The Art of the Cart: How Retail Brands Can Cash in on Content Marketing

Some top content opportunities marketers in retail sector should be exploring to remain competitive in the face of the great Amazonian conqueror.

Do you remember where you were on July 11, 2017 – a seemingly random Tuesday in the middle of summer?

If I were to venture a guess, I would say there’s a good chance you spent at least part of your day taking advantage of retail giant Amazon’s one-day shopping extravaganza, Prime Day. According to Amazon, it was the company’s biggest sales day in its history, with tens of millions of customers making purchases in nearly every retail category imaginable. To put that in perspective, Amazon sold more items on Prime Day than it did on Black Friday and Cyber Monday – combined. That’s a lot of shopping carts to ring up!

As the world’s third-largest retailer, Amazon has grown to the point where its inventory practically sells itself. But the brand also has a range of branded content products and technologies it’s developed to speak (literally) on its behalf such as its Echo digital device, its Prime streaming entertainment service, and its digital Dash buttons.

Though Prime Day represents a major benefit for deal-seeking consumers and Amazon’s retail partners alike, it also serves to highlight some of the big content challenges faced by all retail industry marketers – whether their operations are online, brick-and-mortar stores, or a combination.

Let’s look at a few of those challenges, as well as some top content opportunities marketers in this sector should be exploring to remain competitive in the face of the great Amazonian conqueror.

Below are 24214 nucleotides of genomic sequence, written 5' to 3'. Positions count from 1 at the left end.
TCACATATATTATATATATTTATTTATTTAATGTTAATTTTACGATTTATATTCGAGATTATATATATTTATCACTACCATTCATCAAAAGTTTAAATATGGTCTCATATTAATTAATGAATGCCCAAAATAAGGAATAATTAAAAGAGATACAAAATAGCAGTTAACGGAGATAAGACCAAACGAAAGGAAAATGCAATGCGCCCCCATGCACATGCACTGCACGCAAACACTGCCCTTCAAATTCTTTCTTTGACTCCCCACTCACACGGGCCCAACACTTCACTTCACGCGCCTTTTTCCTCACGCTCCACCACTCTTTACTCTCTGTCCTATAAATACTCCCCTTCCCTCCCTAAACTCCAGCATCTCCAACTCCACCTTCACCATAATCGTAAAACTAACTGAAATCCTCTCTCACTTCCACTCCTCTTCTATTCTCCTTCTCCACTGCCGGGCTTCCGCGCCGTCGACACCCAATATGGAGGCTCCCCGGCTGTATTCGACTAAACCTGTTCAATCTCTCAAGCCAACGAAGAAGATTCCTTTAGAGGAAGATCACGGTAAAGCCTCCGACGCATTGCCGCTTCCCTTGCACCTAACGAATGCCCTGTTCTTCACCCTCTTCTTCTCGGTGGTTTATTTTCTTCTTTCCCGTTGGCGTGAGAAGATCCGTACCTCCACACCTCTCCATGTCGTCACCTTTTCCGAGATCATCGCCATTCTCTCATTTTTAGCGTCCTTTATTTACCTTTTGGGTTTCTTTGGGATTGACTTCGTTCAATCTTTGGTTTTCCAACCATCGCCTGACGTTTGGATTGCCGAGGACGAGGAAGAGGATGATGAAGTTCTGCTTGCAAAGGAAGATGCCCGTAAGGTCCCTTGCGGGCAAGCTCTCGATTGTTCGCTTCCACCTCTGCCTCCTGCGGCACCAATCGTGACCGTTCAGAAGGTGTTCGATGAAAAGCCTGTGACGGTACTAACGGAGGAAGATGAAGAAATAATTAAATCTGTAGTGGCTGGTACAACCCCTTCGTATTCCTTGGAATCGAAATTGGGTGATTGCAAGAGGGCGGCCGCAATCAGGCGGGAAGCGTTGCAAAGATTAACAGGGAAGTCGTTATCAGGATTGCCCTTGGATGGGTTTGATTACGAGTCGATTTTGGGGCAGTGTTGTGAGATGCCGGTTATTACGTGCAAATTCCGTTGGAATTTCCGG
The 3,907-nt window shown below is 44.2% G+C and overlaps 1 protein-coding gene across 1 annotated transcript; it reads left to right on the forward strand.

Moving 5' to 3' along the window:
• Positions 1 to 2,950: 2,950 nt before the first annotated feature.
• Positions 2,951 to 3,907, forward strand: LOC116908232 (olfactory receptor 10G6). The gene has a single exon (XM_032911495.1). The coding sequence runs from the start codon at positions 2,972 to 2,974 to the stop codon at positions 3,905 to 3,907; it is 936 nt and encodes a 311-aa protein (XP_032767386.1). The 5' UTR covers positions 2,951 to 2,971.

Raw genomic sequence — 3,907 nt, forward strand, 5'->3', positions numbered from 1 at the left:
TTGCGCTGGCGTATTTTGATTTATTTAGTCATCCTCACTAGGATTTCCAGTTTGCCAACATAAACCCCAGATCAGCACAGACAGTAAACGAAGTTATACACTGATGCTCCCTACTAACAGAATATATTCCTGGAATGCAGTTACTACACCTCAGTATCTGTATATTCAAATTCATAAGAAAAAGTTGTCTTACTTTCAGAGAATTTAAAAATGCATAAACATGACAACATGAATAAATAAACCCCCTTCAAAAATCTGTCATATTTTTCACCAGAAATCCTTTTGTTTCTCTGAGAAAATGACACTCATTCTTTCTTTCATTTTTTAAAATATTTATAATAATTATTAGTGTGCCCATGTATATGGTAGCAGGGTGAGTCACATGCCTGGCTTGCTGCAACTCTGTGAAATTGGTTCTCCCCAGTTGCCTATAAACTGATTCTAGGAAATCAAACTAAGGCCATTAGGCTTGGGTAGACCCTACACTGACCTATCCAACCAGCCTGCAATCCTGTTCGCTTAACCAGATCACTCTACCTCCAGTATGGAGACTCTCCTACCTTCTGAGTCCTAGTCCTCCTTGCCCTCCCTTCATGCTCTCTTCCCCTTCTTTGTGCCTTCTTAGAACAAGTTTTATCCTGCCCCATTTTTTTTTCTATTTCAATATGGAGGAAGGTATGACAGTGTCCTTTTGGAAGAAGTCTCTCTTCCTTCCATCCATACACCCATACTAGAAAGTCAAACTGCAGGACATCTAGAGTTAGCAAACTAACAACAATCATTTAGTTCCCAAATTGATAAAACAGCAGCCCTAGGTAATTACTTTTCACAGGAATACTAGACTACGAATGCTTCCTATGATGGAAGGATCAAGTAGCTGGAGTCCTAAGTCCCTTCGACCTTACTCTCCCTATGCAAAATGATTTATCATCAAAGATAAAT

Marketing Cost Containment Is Critical

With the cost of goods constantly rising, profit margins in this industry can be razor-thin, which means retail brands need to be highly strategic when it comes to their marketing budget and content team’s resources.

Complicating the matter is retail’s shorter sales cycles and lower customer lifetime values as compared to high-consideration purchases like automobiles or technology solutions. That can make it tougher for marketers in this segment to get the necessary buy-in for the kind of long-term commitment required for successful content marketing.

Fortunately, content marketing’s overall cost-efficiency makes it a highly accessible technique for retail brands at any budget level. Casandra Campbell, content marketer lead at Shopify and managing editor of the Shopify e-commerce blog, points out that content marketing can even help retail brands to decrease paid-traffic customer acquisition costs (CACs) and build more sustainable businesses. “Using tactics like blogging, you can create warm traffic to remarket to later, with a much lower CAC than cold traffic,” she says.

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Source: Content Marketing Institute

 

content, CMO, marketing leaders, retail marketing, Uncategorized

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